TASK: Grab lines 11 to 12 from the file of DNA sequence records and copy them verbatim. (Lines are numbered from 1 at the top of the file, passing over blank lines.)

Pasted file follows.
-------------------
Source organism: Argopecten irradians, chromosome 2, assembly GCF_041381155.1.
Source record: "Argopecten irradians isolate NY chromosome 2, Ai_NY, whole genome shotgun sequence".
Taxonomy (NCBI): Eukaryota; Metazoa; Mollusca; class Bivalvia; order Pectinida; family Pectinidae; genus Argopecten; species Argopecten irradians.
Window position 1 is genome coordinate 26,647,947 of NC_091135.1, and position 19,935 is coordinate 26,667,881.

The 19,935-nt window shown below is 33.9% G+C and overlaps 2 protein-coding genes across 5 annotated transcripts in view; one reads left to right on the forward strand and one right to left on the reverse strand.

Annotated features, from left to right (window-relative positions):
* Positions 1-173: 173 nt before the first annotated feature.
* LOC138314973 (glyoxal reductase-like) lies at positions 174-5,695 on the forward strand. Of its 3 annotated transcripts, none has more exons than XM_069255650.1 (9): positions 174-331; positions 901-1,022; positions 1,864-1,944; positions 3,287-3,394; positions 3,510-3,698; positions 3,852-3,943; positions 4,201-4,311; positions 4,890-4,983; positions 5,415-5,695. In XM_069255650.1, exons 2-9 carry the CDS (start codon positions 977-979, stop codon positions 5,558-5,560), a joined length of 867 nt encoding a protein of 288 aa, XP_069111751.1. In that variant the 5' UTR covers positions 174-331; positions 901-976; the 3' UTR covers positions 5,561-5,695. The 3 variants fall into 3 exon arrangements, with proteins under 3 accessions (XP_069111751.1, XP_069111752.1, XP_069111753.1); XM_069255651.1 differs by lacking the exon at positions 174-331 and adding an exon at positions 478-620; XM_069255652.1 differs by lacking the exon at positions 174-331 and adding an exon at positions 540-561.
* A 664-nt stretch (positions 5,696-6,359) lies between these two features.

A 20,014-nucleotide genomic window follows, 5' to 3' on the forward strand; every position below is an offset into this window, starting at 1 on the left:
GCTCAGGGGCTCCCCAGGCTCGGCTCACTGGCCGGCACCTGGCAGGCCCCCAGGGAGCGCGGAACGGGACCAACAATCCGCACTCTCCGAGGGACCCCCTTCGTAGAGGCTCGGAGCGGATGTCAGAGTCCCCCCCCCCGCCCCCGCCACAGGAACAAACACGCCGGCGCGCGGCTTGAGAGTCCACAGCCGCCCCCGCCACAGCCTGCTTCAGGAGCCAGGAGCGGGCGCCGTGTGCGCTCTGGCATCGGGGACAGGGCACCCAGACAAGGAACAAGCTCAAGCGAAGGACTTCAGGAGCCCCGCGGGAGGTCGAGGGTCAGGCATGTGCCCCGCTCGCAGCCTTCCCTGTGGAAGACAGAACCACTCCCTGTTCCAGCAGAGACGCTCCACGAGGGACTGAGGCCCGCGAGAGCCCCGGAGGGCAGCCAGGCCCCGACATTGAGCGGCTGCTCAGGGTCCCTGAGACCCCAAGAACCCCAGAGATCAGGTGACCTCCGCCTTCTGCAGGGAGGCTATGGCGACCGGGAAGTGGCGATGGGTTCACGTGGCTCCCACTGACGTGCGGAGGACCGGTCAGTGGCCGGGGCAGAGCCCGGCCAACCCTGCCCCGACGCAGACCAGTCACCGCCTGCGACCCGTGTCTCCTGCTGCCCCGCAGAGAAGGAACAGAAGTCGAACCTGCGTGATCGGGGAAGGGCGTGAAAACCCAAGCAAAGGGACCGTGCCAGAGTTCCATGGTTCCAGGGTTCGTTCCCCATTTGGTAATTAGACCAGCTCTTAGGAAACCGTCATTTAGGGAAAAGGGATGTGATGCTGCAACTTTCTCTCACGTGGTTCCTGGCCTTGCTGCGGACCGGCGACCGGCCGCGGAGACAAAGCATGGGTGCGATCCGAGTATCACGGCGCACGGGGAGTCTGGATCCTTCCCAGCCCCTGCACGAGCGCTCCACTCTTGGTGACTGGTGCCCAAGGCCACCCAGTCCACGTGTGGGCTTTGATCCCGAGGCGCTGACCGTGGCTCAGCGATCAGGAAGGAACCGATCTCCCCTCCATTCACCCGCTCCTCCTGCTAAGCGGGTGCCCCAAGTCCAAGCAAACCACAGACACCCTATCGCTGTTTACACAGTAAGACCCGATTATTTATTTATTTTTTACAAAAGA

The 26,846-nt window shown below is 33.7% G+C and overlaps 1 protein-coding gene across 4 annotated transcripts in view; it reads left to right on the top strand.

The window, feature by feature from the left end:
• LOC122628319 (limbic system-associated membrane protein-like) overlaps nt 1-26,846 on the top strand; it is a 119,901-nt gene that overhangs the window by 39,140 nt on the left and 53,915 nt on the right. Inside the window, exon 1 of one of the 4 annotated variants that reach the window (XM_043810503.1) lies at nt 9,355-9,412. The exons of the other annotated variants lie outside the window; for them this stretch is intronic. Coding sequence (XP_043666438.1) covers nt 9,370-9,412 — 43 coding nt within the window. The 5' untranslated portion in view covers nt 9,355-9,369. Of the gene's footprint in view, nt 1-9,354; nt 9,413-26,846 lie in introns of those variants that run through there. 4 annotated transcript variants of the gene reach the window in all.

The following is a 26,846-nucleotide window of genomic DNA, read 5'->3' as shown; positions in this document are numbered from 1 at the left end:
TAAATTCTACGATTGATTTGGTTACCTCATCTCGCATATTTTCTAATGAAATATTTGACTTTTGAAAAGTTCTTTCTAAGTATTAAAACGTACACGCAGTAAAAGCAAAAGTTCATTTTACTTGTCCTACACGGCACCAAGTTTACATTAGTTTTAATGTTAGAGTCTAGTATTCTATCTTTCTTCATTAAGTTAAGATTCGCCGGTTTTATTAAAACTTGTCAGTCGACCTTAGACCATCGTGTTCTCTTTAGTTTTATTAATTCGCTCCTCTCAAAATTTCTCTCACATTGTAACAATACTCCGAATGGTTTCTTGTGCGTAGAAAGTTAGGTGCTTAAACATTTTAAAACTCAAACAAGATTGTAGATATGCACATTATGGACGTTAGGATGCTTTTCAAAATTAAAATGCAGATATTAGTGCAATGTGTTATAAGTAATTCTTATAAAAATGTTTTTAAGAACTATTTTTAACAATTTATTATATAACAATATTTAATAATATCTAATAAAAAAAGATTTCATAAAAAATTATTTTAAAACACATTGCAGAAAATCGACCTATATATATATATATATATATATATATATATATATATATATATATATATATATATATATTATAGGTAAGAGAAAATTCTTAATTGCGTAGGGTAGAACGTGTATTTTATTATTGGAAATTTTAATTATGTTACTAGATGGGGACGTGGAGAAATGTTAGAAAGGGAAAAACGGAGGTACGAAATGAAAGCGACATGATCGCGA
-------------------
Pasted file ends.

GCTCAGGGGCTCCCCAGGCTCGGCTCACTGGCCGGCACCTGGCAGGCCCCCAGGGAGCGCGGAACGGGACCAACAATCCGCACTCTCCGAGGGACCCCCTTCGTAGAGGCTCGGAGCGGATGTCAGAGTCCCCCCCCCCGCCCCCGCCACAGGAACAAACACGCCGGCGCGCGGCTTGAGAGTCCACAGCCGCCCCCGCCACAGCCTGCTTCAGGAGCCAGGAGCGGGCGCCGTGTGCGCTCTGGCATCGGGGACAGGGCACCCAGACAAGGAACAAGCTCAAGCGAAGGACTTCAGGAGCCCCGCGGGAGGTCGAGGGTCAGGCATGTGCCCCGCTCGCAGCCTTCCCTGTGGAAGACAGAACCACTCCCTGTTCCAGCAGAGACGCTCCACGAGGGACTGAGGCCCGCGAGAGCCCCGGAGGGCAGCCAGGCCCCGACATTGAGCGGCTGCTCAGGGTCCCTGAGACCCCAAGAACCCCAGAGATCAGGTGACCTCCGCCTTCTGCAGGGAGGCTATGGCGACCGGGAAGTGGCGATGGGTTCACGTGGCTCCCACTGACGTGCGGAGGACCGGTCAGTGGCCGGGGCAGAGCCCGGCCAACCCTGCCCCGACGCAGACCAGTCACCGCCTGCGACCCGTGTCTCCTGCTGCCCCGCAGAGAAGGAACAGAAGTCGAACCTGCGTGATCGGGGAAGGGCGTGAAAACCCAAGCAAAGGGACCGTGCCAGAGTTCCATGGTTCCAGGGTTCGTTCCCCATTTGGTAATTAGACCAGCTCTTAGGAAACCGTCATTTAGGGAAAAGGGATGTGATGCTGCAACTTTCTCTCACGTGGTTCCTGGCCTTGCTGCGGACCGGCGACCGGCCGCGGAGACAAAGCATGGGTGCGATCCGAGTATCACGGCGCACGGGGAGTCTGGATCCTTCCCAGCCCCTGCACGAGCGCTCCACTCTTGGTGACTGGTGCCCAAGGCCACCCAGTCCACGTGTGGGCTTTGATCCCGAGGCGCTGACCGTGGCTCAGCGATCAGGAAGGAACCGATCTCCCCTCCATTCACCCGCTCCTCCTGCTAAGCGGGTGCCCCAAGTCCAAGCAAACCACAGACACCCTATCGCTGTTTACACAGTAAGACCCGATTATTTATTTATTTTTTACAAAAGA

The 26,846-nt window shown below is 33.7% G+C and overlaps 1 protein-coding gene across 4 annotated transcripts in view; it reads left to right on the top strand.